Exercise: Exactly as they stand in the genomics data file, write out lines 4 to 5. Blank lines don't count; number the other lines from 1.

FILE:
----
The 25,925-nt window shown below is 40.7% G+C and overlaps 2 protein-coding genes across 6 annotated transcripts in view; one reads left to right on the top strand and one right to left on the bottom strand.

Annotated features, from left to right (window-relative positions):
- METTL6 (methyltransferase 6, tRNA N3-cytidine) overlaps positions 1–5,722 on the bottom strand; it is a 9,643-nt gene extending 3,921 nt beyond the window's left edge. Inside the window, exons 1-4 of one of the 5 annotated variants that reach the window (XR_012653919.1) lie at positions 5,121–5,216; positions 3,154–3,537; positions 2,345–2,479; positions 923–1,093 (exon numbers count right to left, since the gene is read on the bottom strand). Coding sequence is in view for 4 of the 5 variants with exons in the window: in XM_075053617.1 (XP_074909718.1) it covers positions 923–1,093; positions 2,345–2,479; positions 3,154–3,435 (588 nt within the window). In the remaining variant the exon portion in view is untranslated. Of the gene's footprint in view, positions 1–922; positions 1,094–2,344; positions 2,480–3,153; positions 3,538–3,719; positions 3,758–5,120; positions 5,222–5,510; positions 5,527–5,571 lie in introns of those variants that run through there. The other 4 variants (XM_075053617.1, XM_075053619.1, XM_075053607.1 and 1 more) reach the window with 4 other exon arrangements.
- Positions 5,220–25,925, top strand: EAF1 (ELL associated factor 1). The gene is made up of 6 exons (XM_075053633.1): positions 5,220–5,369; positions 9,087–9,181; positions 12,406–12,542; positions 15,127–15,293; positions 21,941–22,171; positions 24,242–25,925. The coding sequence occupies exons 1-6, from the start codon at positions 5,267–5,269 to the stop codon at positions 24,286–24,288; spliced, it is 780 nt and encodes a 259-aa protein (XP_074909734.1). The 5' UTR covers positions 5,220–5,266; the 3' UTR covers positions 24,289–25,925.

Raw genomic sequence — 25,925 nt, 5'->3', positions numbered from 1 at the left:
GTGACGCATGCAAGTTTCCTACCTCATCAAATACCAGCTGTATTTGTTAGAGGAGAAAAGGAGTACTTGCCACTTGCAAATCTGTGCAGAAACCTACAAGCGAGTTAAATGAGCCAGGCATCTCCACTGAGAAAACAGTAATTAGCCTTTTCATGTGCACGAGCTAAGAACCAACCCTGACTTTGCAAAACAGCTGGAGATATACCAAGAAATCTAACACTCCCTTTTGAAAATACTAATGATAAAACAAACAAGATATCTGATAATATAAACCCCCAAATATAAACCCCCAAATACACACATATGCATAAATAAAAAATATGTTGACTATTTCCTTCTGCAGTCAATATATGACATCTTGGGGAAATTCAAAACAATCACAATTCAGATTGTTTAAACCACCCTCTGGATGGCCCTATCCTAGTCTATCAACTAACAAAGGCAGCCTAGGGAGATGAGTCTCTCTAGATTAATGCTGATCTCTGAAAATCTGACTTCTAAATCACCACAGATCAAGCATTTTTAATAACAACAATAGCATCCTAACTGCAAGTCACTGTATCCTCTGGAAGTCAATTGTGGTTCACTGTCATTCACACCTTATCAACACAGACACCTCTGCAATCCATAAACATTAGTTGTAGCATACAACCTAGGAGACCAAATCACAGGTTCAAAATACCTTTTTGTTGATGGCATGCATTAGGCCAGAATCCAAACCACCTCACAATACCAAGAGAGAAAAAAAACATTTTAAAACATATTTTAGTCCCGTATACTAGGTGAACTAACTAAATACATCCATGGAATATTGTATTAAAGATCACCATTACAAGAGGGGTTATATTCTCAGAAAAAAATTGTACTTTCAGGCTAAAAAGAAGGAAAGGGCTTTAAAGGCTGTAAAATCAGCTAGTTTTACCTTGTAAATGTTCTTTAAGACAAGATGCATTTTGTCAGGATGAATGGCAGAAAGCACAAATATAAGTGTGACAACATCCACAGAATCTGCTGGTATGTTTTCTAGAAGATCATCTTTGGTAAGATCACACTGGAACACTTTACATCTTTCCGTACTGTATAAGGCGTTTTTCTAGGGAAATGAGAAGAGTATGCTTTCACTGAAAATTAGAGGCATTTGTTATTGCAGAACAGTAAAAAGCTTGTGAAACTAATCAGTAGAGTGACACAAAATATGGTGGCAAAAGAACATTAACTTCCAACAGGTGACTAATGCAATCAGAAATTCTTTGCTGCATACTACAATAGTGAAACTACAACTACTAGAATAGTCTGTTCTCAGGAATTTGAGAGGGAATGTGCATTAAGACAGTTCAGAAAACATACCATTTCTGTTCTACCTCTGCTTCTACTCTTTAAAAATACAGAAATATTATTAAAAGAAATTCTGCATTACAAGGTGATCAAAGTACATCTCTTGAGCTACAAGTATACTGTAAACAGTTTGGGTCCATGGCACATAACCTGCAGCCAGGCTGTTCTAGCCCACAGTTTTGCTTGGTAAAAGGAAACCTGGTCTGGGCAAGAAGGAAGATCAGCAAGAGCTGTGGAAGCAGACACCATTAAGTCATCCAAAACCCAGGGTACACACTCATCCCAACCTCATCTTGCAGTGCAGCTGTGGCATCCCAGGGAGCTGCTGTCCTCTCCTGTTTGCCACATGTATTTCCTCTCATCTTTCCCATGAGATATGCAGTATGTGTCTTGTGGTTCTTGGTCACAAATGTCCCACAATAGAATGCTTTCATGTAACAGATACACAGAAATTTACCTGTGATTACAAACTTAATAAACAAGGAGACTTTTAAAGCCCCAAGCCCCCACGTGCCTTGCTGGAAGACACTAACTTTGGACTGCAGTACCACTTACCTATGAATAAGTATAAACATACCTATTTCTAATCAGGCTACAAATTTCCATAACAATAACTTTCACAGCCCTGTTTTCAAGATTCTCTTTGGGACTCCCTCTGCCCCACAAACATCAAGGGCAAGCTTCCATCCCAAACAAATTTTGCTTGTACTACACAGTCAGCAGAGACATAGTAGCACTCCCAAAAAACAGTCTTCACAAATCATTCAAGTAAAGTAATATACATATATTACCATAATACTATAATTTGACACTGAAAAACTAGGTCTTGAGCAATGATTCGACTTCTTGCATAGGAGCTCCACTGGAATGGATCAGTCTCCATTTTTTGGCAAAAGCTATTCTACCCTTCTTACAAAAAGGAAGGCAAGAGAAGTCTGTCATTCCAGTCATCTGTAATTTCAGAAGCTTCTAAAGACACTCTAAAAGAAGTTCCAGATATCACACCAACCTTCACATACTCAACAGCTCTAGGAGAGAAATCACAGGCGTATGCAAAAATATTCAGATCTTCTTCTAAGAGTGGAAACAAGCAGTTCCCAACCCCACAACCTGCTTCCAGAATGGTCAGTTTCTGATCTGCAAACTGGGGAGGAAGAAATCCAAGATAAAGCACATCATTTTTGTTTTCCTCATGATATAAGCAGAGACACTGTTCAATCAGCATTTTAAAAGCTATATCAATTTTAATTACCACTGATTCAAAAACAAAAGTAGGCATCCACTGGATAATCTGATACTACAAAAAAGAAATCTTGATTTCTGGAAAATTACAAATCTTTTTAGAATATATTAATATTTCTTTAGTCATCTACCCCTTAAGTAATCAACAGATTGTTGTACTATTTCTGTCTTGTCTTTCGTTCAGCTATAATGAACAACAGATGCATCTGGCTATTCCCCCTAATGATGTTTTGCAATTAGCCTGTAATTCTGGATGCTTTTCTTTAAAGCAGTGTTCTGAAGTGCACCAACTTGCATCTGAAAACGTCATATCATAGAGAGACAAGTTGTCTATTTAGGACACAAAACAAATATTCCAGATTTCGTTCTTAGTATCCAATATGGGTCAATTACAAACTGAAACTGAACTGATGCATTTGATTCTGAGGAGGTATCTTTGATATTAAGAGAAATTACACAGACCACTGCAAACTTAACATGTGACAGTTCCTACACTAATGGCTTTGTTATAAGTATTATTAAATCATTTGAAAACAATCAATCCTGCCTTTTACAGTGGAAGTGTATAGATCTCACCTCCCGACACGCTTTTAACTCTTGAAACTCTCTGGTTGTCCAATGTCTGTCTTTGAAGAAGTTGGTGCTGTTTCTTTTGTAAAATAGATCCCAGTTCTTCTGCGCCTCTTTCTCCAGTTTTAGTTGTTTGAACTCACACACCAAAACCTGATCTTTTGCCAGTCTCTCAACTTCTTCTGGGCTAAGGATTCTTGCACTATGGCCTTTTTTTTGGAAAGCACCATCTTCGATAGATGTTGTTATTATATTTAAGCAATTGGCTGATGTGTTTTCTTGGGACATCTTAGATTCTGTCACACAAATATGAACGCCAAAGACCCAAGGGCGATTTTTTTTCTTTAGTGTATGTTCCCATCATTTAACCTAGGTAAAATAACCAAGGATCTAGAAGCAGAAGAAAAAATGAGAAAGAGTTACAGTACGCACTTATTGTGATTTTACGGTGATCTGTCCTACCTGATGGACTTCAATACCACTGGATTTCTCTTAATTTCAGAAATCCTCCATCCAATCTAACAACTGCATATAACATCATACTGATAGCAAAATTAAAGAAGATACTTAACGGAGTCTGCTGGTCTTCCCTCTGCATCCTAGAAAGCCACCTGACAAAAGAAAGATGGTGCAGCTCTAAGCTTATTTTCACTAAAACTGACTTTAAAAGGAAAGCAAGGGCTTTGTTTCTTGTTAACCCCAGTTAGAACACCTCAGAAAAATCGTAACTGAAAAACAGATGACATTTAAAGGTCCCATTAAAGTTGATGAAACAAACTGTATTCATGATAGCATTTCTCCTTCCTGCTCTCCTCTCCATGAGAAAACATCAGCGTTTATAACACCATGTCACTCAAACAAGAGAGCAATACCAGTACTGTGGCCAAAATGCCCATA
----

- Positions 5,220–25,925, top strand: EAF1 (ELL associated factor 1). The gene is made up of 6 exons (XM_075053633.1): positions 5,220–5,369; positions 9,087–9,181; positions 12,406–12,542; positions 15,127–15,293; positions 21,941–22,171; positions 24,242–25,925. The coding sequence occupies exons 1-6, from the start codon at positions 5,267–5,269 to the stop codon at positions 24,286–24,288; spliced, it is 780 nt and encodes a 259-aa protein (XP_074909734.1). The 5' UTR covers positions 5,220–5,266; the 3' UTR covers positions 24,289–25,925.

Raw genomic sequence — 25,925 nt, 5'->3', positions numbered from 1 at the left: